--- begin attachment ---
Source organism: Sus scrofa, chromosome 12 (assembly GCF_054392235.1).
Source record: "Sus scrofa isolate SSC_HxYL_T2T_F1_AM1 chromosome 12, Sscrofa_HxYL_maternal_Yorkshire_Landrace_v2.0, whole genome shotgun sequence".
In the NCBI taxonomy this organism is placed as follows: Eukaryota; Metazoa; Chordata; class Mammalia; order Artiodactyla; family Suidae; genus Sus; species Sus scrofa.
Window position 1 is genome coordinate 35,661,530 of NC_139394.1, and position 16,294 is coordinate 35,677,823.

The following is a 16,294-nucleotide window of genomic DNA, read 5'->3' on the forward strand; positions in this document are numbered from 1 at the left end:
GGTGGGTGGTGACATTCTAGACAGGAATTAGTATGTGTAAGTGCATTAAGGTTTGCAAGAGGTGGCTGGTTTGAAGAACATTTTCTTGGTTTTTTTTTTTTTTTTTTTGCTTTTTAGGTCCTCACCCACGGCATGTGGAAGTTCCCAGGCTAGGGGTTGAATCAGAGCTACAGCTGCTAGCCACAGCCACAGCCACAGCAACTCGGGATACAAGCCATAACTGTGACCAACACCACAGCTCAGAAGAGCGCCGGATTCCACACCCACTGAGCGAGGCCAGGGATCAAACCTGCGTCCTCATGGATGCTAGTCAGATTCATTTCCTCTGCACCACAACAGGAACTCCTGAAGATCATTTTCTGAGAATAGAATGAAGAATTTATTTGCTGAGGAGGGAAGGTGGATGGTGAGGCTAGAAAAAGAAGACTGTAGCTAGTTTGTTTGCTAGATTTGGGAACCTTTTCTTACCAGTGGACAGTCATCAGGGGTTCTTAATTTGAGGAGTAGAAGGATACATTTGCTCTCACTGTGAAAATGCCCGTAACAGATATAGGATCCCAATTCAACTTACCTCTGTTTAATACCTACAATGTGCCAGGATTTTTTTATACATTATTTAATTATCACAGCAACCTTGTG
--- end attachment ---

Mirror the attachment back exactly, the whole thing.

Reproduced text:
Source organism: Sus scrofa, chromosome 12 (assembly GCF_054392235.1).
Source record: "Sus scrofa isolate SSC_HxYL_T2T_F1_AM1 chromosome 12, Sscrofa_HxYL_maternal_Yorkshire_Landrace_v2.0, whole genome shotgun sequence".
In the NCBI taxonomy this organism is placed as follows: Eukaryota; Metazoa; Chordata; class Mammalia; order Artiodactyla; family Suidae; genus Sus; species Sus scrofa.
Window position 1 is genome coordinate 35,661,530 of NC_139394.1, and position 16,294 is coordinate 35,677,823.

The following is a 16,294-nucleotide window of genomic DNA, read 5'->3' on the forward strand; positions in this document are numbered from 1 at the left end:
GGTGGGTGGTGACATTCTAGACAGGAATTAGTATGTGTAAGTGCATTAAGGTTTGCAAGAGGTGGCTGGTTTGAAGAACATTTTCTTGGTTTTTTTTTTTTTTTTTTTGCTTTTTAGGTCCTCACCCACGGCATGTGGAAGTTCCCAGGCTAGGGGTTGAATCAGAGCTACAGCTGCTAGCCACAGCCACAGCCACAGCAACTCGGGATACAAGCCATAACTGTGACCAACACCACAGCTCAGAAGAGCGCCGGATTCCACACCCACTGAGCGAGGCCAGGGATCAAACCTGCGTCCTCATGGATGCTAGTCAGATTCATTTCCTCTGCACCACAACAGGAACTCCTGAAGATCATTTTCTGAGAATAGAATGAAGAATTTATTTGCTGAGGAGGGAAGGTGGATGGTGAGGCTAGAAAAAGAAGACTGTAGCTAGTTTGTTTGCTAGATTTGGGAACCTTTTCTTACCAGTGGACAGTCATCAGGGGTTCTTAATTTGAGGAGTAGAAGGATACATTTGCTCTCACTGTGAAAATGCCCGTAACAGATATAGGATCCCAATTCAACTTACCTCTGTTTAATACCTACAATGTGCCAGGATTTTTTTATACATTATTTAATTATCACAGCAACCTTGTG